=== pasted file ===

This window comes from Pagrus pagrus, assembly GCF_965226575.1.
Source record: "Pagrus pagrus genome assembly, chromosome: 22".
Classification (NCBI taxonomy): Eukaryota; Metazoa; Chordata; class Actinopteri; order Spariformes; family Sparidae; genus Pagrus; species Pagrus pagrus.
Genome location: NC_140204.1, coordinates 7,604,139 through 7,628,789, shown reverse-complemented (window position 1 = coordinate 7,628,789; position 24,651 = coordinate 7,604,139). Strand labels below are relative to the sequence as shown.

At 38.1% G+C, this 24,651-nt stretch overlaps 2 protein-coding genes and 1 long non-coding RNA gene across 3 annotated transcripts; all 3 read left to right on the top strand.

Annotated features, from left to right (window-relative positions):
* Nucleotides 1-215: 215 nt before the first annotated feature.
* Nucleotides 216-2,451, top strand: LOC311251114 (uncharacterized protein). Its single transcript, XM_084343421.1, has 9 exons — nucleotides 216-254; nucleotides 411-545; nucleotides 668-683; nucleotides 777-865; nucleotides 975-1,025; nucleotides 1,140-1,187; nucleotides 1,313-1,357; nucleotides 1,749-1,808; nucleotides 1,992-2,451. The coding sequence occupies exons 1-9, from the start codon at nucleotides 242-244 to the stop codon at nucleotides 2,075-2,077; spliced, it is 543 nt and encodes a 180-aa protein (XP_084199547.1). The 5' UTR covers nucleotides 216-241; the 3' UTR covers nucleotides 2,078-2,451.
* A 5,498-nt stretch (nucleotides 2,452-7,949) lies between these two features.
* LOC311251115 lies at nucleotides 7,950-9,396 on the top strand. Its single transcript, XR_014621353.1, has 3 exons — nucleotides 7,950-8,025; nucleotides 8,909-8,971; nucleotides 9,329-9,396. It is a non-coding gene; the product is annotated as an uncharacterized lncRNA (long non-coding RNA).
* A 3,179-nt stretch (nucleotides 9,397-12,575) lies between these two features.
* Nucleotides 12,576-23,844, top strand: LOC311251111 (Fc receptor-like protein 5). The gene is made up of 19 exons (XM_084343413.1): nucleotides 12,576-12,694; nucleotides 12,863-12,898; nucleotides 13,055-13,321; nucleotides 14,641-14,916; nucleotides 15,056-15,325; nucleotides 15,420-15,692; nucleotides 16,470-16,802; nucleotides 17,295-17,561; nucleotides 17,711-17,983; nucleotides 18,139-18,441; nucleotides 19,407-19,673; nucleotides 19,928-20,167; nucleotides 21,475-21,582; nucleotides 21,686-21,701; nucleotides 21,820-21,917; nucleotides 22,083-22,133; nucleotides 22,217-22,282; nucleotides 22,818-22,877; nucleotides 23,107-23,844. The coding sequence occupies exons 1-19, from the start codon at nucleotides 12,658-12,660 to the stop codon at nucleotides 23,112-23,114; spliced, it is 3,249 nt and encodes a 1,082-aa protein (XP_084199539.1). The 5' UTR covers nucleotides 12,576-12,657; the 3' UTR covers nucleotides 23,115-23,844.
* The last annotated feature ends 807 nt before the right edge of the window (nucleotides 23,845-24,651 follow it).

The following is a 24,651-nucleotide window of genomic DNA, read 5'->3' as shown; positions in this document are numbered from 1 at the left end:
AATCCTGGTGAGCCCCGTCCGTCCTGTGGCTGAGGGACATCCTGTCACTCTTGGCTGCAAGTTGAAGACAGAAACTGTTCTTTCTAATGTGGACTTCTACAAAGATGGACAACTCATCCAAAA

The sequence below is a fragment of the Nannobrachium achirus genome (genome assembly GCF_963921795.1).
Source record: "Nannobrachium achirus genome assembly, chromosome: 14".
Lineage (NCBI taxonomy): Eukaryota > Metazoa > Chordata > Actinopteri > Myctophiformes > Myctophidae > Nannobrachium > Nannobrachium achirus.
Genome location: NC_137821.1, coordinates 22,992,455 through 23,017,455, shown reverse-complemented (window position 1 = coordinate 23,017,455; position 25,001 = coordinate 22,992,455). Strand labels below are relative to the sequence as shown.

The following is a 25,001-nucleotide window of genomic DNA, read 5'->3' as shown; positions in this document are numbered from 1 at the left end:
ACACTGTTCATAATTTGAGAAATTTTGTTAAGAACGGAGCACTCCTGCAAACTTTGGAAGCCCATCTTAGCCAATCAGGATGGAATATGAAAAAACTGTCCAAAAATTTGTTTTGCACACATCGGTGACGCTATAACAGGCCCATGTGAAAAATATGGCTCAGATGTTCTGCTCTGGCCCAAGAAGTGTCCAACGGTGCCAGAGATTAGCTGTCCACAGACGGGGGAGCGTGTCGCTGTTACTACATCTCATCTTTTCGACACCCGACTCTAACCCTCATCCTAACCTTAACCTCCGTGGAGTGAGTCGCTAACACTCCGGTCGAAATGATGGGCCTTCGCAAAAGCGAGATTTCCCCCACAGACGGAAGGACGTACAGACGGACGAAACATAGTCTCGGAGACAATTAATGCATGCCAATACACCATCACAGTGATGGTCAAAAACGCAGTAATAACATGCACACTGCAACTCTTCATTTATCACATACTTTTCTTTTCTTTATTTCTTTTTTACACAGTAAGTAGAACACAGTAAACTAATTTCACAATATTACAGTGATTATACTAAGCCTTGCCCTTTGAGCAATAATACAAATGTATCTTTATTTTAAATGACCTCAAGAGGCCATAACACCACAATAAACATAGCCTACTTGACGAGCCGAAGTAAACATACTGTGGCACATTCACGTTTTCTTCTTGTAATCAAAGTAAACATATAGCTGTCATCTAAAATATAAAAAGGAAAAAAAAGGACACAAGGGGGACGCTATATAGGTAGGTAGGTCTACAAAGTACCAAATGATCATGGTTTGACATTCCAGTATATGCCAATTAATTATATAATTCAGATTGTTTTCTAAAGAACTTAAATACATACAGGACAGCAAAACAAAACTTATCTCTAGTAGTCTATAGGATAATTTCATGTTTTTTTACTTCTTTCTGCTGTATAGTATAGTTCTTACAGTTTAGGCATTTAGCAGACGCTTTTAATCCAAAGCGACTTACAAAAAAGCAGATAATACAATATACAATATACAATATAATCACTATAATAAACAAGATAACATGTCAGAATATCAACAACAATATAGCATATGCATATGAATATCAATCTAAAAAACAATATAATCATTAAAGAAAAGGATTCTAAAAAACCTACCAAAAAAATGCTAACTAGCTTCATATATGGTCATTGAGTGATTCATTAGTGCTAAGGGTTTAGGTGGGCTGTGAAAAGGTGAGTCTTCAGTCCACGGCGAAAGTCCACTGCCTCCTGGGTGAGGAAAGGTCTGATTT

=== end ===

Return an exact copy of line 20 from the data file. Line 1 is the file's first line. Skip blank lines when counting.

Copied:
The following is a 25,001-nucleotide window of genomic DNA, read 5'->3' as shown; positions in this document are numbered from 1 at the left end: